Always fun! Actually, my friend Kristof Krane, he said, "you have to do an acoustic set at my release party." This was two years ago. That's the scariest thing in the world to me. So I practiced up and got tunes together--I write a lot of music on guitar and sing, but I've never put it together for a set. He was like, "No, play, play your fucking songs." So once I conquered that, I was like, "Now I'm not scared to do that, what's the next scariest thing in the world to do. Standup comedy, that's the scariest thing. I've been writing jokes since I was a kid, but never, ever had the guts to actually go up and do standup. So on the Paid Dues tour last summer, MURS was supposed to be hosting, and he got a hernia and couldn't host a certain section of [dates]. We're in Boston, and there's 8,000 people, and literally when we did the Eyedea & Abilities set the second I walked on stage people were like "faggot!" you know? It was over with. So my buddy Tommy from Mystik Journeymen, he said, "you should introduce us since MURS isn't hosting." I was like, "I dunno," but he said, "No, introduce us and do your standup." Here's the thing, these people already hate me. And the way he got me is he said, "I know, that's what will make it so funny." So then I introduced them and did my stand up and that totally broke my cherry. I got laughs on almost every joke, I didn't get booed at all, people responded better to that than to our set. It was fucking great, man.
So as far as stepping outside the box, acoustic sets, standup, and all that, have you talked about bringing in live instrumentation?
Well, the last Eyedea & Abilities record, I'd say that 90% of the guitar sounds on it, I played. As far as bringing it into the live show, Eyedea & Abilities sits in this weird place. It wants to be two guys, but it also wants to be a band, so it's a weird thing. In general my life, and as far as my whole artistic expression goes, all that's there. But what I usually do is compartmentalize because it seems like I can't talk the people I play with in a certain band to play with another band as much....My dream is to do like a variety show, like 3 hours where every type of music I play is involved, and standup, and weird fucking skits, but I'm mature enough to realize nobody's down with that. If I found the right people to do it with me on stage, I wouldn't give a fuck if an audience was down with it, because I'd do it. But I can't get say J.T. Bates and Abilities to play in a band together--I can get them to jam together, but I can't get the songs that I write to have a crazy jazz drummer and a DJ and some wicked guitar player, I'm incapable of doing that. So what I do to fulfill it all is say, "All right, I got this band and that band," I compartmentalize.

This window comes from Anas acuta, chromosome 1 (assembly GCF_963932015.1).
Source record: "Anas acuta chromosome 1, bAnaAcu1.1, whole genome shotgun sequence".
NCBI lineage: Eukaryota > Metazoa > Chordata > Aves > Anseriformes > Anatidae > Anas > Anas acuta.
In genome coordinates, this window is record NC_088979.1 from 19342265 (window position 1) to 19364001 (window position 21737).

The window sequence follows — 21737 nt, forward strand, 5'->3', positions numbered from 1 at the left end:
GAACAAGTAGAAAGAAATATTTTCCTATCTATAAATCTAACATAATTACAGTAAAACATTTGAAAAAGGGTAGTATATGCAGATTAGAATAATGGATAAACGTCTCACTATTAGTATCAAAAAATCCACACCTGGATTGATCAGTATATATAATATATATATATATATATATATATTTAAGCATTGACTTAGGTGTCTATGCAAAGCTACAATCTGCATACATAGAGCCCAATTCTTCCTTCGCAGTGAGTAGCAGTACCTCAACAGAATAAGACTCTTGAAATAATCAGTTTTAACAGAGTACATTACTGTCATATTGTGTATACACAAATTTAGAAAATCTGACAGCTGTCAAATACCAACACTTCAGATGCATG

What really excites you about today. What other acts are you excited to see?
I was really excited to see Ice Rod's new thing. Michael Gaughan is a good friend of mine and a huge inspiration, and the way he played today was his first thing with the band that he has. I'm a big Cage fan, so I always like seeing him, we always hang out. MURS. It's weird because I'm so immersed in it, that it's not even an artistic thing. We played Red Rocks, which was amazing, with MURS, Aesop, and Atmosphere in the summer. But I had a day off in Denver the day before and what I was more excited to actually see was the band Sunn O))). That was exciting to me because it had nothing to do with me. In this element I'm excited to see people I know and hang out, and play, and talk shit, and do all that. It's difficult for me to pull myself out of that to look at someone's art. But watching that Sunn O))) show was amazing, they played at this place called the Bluebird theater and they have this sound code or law...every time I've played there, they can't go over 100 decibels, and they're running around with a meter....you shouldn't be able to hear yourself talking at a rock show or a hiphop show. It should be too loud. So I go see Sunn O))) and I'm like, "how the hell are these guys going to do it?" They're the loudest band in the world. How the did it was they just fucking did it. The curfew was midnight and they got on at 11:45 and played for two hours, as loud as they could. That's how you do it, you just get up there and do what you do. [Laughs.] I just love drone metal.